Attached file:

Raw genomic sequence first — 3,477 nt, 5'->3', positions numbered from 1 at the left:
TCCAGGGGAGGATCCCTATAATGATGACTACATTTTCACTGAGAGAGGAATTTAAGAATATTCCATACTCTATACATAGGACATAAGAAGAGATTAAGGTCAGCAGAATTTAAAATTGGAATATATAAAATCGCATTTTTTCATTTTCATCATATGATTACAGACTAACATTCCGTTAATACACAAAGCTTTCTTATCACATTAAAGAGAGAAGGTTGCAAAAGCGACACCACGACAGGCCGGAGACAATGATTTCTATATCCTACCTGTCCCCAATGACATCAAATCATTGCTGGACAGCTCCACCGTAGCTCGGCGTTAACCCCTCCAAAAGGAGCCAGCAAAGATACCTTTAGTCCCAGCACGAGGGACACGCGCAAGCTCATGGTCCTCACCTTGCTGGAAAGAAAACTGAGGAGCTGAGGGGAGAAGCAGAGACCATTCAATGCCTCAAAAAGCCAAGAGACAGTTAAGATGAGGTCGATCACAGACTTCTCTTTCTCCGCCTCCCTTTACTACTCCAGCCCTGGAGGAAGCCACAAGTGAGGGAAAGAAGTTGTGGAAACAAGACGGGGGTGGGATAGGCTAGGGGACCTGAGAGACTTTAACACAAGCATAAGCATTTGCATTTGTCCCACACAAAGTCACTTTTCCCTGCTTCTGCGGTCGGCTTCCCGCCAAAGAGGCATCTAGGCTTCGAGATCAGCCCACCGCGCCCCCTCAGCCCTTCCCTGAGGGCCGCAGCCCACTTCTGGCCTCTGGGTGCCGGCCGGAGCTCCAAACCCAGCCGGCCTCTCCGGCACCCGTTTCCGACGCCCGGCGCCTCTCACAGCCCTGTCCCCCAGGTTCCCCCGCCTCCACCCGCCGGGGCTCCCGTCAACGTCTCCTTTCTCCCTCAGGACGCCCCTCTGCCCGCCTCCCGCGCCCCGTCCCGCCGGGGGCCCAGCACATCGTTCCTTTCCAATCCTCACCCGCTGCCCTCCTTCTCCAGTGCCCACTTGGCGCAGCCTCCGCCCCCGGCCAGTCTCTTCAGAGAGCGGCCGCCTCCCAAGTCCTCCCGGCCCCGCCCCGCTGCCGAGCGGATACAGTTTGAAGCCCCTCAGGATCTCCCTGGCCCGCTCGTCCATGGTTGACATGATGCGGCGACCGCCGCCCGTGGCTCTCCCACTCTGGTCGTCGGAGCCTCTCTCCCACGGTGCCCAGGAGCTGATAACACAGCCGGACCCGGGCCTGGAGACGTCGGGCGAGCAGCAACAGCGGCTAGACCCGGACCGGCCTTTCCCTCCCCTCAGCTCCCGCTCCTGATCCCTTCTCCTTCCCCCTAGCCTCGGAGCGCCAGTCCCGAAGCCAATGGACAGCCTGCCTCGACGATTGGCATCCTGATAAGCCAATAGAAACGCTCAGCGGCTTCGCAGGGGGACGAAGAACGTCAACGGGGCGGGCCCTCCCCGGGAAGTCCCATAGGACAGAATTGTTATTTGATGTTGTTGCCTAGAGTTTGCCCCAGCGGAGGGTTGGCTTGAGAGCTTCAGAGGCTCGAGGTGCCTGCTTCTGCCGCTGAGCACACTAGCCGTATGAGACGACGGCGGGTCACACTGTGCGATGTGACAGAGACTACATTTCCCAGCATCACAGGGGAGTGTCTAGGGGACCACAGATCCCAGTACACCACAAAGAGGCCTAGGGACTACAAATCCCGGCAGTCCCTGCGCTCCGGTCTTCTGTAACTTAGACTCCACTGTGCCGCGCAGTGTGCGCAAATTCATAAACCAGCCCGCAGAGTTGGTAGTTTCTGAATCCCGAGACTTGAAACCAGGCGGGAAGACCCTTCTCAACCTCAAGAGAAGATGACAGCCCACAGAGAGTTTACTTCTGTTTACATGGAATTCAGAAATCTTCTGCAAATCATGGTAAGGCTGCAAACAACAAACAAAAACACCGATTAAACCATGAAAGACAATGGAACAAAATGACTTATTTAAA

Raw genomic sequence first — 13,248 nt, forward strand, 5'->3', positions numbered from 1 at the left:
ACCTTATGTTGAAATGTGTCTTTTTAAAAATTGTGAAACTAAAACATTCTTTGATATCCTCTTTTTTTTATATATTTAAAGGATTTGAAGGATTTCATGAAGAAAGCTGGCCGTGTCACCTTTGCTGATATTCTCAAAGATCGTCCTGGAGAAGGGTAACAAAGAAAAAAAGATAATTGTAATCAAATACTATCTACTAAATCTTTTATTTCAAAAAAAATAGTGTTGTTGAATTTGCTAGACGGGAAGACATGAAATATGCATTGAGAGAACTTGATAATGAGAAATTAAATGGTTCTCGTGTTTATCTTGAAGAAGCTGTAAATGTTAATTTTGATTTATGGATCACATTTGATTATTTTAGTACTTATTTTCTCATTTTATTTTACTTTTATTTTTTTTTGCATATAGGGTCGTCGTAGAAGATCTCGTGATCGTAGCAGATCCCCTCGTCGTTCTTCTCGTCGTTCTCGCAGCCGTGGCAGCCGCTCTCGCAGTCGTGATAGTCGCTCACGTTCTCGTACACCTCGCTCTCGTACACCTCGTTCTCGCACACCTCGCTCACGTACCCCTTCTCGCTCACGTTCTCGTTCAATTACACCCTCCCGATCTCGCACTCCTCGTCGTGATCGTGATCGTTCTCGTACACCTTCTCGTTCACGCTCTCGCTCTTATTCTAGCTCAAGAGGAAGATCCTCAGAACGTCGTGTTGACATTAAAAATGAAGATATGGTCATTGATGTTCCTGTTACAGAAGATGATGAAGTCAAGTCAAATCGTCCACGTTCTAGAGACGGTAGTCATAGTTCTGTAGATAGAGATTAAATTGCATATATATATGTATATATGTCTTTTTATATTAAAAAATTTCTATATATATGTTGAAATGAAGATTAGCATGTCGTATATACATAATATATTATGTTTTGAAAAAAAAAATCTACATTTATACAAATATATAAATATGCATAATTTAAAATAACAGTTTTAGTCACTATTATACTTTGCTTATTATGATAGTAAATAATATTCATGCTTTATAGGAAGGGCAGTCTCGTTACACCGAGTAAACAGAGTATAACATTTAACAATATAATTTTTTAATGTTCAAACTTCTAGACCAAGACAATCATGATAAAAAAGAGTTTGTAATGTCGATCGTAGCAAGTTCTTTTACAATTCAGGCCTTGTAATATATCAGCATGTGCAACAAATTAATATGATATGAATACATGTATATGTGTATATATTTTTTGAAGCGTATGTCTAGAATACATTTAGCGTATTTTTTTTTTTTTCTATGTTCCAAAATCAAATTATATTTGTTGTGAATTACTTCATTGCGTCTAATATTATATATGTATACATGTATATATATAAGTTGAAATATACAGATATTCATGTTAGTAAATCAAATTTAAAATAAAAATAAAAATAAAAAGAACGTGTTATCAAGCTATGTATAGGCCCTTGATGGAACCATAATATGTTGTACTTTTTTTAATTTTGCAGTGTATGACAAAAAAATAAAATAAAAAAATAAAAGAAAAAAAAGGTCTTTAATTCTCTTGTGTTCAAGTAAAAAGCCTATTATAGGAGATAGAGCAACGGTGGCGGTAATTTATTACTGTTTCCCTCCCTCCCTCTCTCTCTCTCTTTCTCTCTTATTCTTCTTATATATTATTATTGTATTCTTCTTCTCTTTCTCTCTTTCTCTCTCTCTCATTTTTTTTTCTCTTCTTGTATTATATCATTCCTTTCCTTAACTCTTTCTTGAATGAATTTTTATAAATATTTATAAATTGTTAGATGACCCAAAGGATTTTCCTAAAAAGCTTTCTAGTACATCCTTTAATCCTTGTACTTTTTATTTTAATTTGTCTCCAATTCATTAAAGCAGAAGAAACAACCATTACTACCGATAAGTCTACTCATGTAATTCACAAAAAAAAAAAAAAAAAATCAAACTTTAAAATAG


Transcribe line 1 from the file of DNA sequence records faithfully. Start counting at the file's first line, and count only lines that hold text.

Raw genomic sequence first — 3,477 nt, 5'->3', positions numbered from 1 at the left: